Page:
1. The assessee-company carries on the business of growing and manufacture of tea. During the assessment year 1973-74, relevant to the accounting period ending March 31, 1973, the assessee claimed a deduction of Rs. 33,228 paid to the Assam Electricity Board against service charges for laying service, lines, etc. The ITO disallowed the above claim. Theassessee went up in appeal before the AAC, which was dismissed. The asses-see carried the matter in further appeal to the Income-tax Appellate Tribunal, Amritsar Bench. Before the Tribunal reliance was placed on a judgment of the Supreme Court in Bombay Steam Navigation Co. (1953) Private Limited v. CIT : 56ITR52(SC) . In that case, revenue expenditure had been given the following definition (headnote):
'In considering whether expenditure is revenue expenditure, the court has to consider the nature and the ordinary course of business and the objects for which the expenditure is incurred. The question whether a particular expenditure is revenue expenditure incurred for the purpose of the business must be viewed in the larger context of business necessity or expediency. If the outgoing or expenditure is so related to the carrying on or conduct of the business that it may be regarded as an integral part of the profit-earning process and not for acquisition of an asset or a right of a permanent character, the possession of which is a condition to the carrying on of the business, the expenditure may be regarded as revenue expenditure.'
The Income-tax Appellate Tribunal, accordingly, accepted the appeal and allowed the deduction claimed by the assessee. At the instance of the Commissioner of Income-tax, Amritsar, the following question of law has been referred to us by the Tribunal for our opinion :
'Whether, on the facts and in the circumstances of the case, the Tribunal was right in law in holding that the sum of Rs. 33,228 paid by the assessee to the Assam Electricity Board is allowable as a revenue expenditure ?'
We have heard the learned counsel for the parties.
2. The view taken by the Tribunal is unexceptionable. In Empire Jute Co. Ltd. v. CIT : 124ITR1(SC) , the assessee-company was carrying on the business of manufacture of jute and was a member of the Indian Jute Mills Association. This association had been formed with the object of protecting the trade of its members by imposing restrictive conditions on the conduct of the trade and adjusting the production of the mills of its members. The members of the association had entered into an agreement under which a restriction was placed on the number of working hours per week for which the mills were entitled to work their looms. The working time agreement also provided that no signatory shall work for more than 45 hours per week and that the signatories to the agreement shall be entitled to transfer any part or wholly, their allotment of hours of work per week to any one or more of the other signatories. Under this agreement, the assessee in that case had purchased 'loom hours' from two other mills for an aggregate sum of Rs. 2,03,255. This amount was claimed as.revenue expenditure. When this controversy came up before the Supreme Court, speaking for the Bench, Bhagwati J. observed (p. 12):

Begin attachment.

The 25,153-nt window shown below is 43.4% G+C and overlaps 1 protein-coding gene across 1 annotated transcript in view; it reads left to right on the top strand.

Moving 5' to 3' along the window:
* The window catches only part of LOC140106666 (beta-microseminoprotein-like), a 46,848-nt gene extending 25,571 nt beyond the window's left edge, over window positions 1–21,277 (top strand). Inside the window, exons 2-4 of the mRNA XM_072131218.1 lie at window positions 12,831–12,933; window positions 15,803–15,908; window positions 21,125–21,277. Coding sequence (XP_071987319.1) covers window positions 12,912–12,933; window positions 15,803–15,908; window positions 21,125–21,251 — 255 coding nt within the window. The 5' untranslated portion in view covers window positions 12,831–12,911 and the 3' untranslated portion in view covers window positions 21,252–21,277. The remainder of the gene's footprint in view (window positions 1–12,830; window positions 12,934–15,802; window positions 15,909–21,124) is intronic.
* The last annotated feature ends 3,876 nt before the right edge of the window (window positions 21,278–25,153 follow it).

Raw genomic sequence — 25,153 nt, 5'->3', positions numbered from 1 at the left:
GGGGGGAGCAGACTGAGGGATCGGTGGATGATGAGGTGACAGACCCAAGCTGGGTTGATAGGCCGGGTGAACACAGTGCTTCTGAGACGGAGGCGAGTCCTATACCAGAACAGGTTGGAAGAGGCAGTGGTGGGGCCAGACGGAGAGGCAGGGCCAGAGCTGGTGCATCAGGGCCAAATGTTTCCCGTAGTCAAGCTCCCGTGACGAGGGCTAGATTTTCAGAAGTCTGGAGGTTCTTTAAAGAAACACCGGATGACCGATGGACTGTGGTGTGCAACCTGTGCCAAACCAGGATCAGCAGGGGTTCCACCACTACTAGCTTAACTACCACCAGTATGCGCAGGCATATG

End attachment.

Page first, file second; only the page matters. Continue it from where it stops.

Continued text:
'We are conscious that in law as in life, and particularly in the field of taxation law, analogies are apt to be deceptive and misleading, but in the present context, the analogy of quota right may not be inappropriate. Take a case where acquisition of raw material is regulated by quota system and in order to obtain more raw material the assessee purchases the quota right of another. Now, it is obvious that by purchase of such quota right the assessee would be able to acquire more raw material and that would increase the profitability of his profit-making apparatus, but the amount paid for purchase of such quota right would indubitably be revenue expenditure, since it is incurred for acquiring raw material and is part of the operating cost. Similarly, if payment has to be made for securing additional power every week, such payment would also be part of the cost of operating the profit-making structure and, hence, in the nature of revenue expenditure, even though the effect of acquiring additional power would be to augment the productivity of the profit-making structure. On the same analogy, payment made for purchase of loom hours which would enable the assessee to operate the profit-making structure for a longer number of hours than those permitted under the working time agreement would also be part of the cost of performing the income-earning operations and, hence, revenue in character.'
It is significant to mention that, in the instant case, the service lines laid by the Assam Electricity Board did not come to vest in the assessee. In our considered opinion, the assessee had spent the impugned sum for augmenting the productivity of its concern. Such an expenditure could not be regarded as capital expenditure. In CIT v. Kanodia Cold Storage : 100ITR155(All) , Hindustan Times Ltd. v. CIT : 122ITR977(Delhi) , CIT v. Excel Industries Ltd. : 122ITR995(Bom) , Sarabhai M. Chemicals Pvt. Ltd. v. CIT : 127ITR74(Guj) and CIT v. Gujarat Mineral Development Corporation : 132ITR377(Guj) , the expenditure incurred for getting better electricity supply was held to be revenue in character. We are in respectful agreement with the view taken in these cases.
3. For reasons afore-mentioned, we answer the question of law referred to us in the affirmative, i.e., in favour of the assessee and against the Revenue.